The truth is, paying off your mortgage isn’t the best investment. You can definitely earn higher returns on your money investing it into other assets, such as real estate or stocks. For me, that has been a huge battle in my mind. Do I pay off my house faster, or do I simply take the money that I would have paid extra on my property and invest it elsewhere?
Personally, I am obsessed with paying off the mortgage on my personal home. Why? Read on.
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5 Reasons I’m Obsessed With Paying Off My Mortgage
1. Because I long for no monthly payment.
I HATE payments. Every month, the bank wants their money. No one cares why the bill might not have been there on time. The bank wants their money, and if you don’t pay, you lose your house. Simple as that.
If my house was paid off, I wouldn’t have that payment to make. It would also lower my household expenses dramatically. With lower expenses, my overall passive income needed to cover my monthly expenses would also be lower. The money going towards the mortgage could now go directly towards investing into something else.
2. Because it would give me peace of mind.
I’m definitely a proponent of “good debt,” such as owning real estate or other assets. For me, having debt on my personal house gives me real anxiety. My wife and I have finally found the house we love, where we want to settle with our family for a long time. I want to actually own it outright. I want to have the freedom of knowing I actually own the house, not the bank.
Many of my personal friends who are wealthy have their personal homes paid off. If things are difficult for a while, if income or business changes, your personal home (and you and your family’s life) will be less affected.
Related: Forget Everything You Know: 15-Year Mortgages Are Best for New & Intermediate Investors
For me no ROI can compare with the satisfaction of having that house paid off and owning it free and clear.
3. Because of all that equity.
The house is paid off—now what? You can always put a HELOC on the property if you want access to the cash. Sure, you would be charged an interest rate against your line of credit, but you aren’t charged if you aren’t using it. With the HELOC, you could pay and hold a property while it is being renovated and refinanced. There are funds you could tap into if you really needed. But you don’t have any active debt against your property.
Again, many of my personal friends have used HELOCs to buy assets, reposition them (with relatively low cost of money), and then refinance them.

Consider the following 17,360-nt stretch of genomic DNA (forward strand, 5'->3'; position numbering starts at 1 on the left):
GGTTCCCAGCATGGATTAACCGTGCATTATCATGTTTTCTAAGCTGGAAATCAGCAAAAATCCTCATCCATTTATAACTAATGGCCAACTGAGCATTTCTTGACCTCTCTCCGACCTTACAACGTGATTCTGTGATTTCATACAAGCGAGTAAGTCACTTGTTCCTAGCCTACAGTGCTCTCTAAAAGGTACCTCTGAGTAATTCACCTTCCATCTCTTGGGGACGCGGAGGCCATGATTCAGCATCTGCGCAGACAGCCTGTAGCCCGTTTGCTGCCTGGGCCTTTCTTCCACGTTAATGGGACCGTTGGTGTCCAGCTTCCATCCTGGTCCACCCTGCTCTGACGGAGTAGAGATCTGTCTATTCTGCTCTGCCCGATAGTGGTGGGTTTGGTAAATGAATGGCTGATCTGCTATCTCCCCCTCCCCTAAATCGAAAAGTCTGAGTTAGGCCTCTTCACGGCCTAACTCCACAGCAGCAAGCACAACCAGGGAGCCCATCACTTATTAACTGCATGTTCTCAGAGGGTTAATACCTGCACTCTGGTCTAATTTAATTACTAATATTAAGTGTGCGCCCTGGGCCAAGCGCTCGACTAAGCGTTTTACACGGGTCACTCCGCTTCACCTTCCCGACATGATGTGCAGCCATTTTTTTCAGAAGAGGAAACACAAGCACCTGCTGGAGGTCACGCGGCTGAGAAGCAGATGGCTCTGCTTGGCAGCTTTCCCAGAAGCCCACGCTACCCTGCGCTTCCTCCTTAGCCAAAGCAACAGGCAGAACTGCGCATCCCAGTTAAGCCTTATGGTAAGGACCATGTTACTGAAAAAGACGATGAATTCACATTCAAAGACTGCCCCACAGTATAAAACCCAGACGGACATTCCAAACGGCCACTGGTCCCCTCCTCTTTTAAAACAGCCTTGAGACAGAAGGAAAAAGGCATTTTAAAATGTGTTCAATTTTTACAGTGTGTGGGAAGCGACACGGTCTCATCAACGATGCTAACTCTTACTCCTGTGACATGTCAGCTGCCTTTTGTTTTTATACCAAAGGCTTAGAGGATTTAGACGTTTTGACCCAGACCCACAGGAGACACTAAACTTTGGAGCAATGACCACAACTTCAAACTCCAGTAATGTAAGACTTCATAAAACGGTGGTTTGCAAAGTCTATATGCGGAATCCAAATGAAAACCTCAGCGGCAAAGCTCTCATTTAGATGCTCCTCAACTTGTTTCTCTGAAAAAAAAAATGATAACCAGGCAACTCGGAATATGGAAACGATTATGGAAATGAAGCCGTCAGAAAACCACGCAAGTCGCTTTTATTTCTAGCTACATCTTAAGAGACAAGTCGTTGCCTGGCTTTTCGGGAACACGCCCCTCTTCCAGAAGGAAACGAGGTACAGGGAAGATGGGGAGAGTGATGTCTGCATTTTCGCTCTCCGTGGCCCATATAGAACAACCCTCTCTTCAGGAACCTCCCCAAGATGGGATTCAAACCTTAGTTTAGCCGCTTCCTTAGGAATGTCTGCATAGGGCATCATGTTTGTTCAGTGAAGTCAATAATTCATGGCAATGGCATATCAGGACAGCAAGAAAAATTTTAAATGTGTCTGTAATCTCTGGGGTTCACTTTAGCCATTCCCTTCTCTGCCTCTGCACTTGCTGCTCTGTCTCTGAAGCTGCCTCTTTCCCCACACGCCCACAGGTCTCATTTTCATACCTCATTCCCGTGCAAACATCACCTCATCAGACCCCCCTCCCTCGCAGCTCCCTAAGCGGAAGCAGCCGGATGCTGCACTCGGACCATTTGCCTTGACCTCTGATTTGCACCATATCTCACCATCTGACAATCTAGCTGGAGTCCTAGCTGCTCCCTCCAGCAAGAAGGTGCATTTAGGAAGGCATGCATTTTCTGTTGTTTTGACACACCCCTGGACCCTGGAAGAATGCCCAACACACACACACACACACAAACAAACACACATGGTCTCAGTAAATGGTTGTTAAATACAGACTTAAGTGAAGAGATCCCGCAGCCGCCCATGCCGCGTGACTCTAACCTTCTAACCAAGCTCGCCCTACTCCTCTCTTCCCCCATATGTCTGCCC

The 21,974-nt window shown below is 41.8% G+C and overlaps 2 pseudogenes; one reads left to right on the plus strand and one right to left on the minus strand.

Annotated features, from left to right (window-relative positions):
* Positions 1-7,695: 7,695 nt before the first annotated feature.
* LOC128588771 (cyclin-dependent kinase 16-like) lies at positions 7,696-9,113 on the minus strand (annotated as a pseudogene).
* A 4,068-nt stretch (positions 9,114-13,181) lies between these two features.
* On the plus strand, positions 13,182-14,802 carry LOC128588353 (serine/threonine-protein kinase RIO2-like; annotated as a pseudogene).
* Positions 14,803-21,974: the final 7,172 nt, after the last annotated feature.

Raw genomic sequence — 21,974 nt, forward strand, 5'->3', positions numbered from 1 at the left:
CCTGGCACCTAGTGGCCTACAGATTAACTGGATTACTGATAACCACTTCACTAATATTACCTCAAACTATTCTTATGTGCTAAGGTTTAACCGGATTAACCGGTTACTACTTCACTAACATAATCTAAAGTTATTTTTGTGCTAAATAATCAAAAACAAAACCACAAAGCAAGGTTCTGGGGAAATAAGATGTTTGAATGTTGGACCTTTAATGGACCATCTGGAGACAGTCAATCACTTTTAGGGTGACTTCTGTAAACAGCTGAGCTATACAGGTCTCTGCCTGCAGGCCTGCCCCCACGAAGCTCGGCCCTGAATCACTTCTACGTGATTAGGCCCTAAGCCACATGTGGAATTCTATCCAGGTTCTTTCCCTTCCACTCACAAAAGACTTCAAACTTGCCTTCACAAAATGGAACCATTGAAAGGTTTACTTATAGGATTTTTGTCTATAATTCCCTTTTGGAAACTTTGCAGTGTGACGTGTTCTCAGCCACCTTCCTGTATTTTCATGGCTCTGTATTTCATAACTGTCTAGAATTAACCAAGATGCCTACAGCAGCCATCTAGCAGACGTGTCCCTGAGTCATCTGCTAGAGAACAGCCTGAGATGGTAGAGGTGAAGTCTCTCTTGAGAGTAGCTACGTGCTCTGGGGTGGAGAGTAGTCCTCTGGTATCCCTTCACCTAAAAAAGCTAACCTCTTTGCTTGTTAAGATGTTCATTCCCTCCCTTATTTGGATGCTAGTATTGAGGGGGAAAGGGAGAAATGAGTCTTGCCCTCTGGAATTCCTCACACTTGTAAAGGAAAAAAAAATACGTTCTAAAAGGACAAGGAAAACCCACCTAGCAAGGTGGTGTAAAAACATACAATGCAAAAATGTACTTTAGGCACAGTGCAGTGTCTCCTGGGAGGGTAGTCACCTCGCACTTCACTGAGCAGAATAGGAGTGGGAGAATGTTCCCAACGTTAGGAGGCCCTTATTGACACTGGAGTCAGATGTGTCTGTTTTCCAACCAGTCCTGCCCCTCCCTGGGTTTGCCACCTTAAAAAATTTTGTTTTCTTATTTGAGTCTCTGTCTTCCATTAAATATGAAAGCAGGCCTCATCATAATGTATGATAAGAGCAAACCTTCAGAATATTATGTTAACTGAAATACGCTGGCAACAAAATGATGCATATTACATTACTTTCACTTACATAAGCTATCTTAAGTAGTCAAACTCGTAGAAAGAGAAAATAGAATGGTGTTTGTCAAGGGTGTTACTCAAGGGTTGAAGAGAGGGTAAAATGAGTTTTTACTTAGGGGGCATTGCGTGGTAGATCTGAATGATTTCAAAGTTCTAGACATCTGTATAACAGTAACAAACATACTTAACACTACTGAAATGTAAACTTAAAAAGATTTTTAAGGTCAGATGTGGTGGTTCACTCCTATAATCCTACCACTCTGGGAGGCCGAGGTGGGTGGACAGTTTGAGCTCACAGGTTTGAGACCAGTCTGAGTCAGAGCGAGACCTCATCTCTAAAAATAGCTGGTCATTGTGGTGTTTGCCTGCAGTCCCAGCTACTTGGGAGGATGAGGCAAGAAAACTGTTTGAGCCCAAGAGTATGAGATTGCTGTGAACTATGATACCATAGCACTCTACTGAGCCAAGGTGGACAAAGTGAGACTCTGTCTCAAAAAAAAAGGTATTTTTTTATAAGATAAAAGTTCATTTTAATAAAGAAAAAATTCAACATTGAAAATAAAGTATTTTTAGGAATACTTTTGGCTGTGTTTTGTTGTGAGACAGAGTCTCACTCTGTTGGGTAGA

I am not suggesting you work hard to pay off your house and then immediately put a bunch of debt against it. However, you can now use the asset of your house smartly and conservatively for short-term periods to invest in a deal, buy a new rental, etc.
4. Because I want to have little to no personal debt.
This is a big one for me. I want to have little or no debt personally. We rarely carry a credit card balance. My wife and I are also focused on paying off our vehicles in the coming year. In our personal household, we want no debt. We plan to keep a modest budget even at a very nice level of lifestyle, and our passive income should cover more than our expenses.
Within my rental portfolio, I try to not be more leveraged than 65-70%, and as we grow it, I make sure to rebalance this with debt as well as carry a conservative amount of funds in reserve. Not only do we keep a reserve in cash for the business (our properties), but we carry 12 months of cash for the household as well.
5. Because past experience drives me.
By working on both of these fronts, we lessen the overall possibility of having a major issue in paying bills for our lifestyle and in paying for the home we’ve built as a family.
After going through bankruptcy in 2009, there hasn’t been a week or a day that has gone by that I haven’t thought of that experience. Let me tell you—bankruptcy is a living hell. It has fundamentally changed the way I look at our household debt, income, and overall finances.
Related: Are Extra Mortgage Payments Worth It? A Look at the Numbers
If we’d had more cash in the bank and not been so highly leveraged on our personal home, we likely could have made it through without losing everything. There were a lot more factors involved, but the point is clear. We couldn’t outlast the problem. And we failed. I know I never want to experience that again. Therefore, I have to make decisions that put myself and my family in a position that we don’t ever end up there again.
To reiterate, this is not a post about the rate of return on my money. The post is about my sanity and the stability of our family. If you are struggling with areas in your life financially, it’s time to look at what is happening and make fundamental changes.
I’m not saying you have to pay off your mortgage. But look at your overall debt picture. Do you have reserves to make it three months, six months, a year? Have you looked at your budget and created an emergency plan for living a lot less? How would you feel if you didn’t have to make that mortgage payment anymore and instead could invest it or save for your kids’ college?
We’re republishing this article to help out our newer readers.
Do you feel the need to pay off your mortgage faster? Have you decided to keep six or 12 months or savings in reserve? Why have you decided to do what you are doing?
Weigh in with a comment!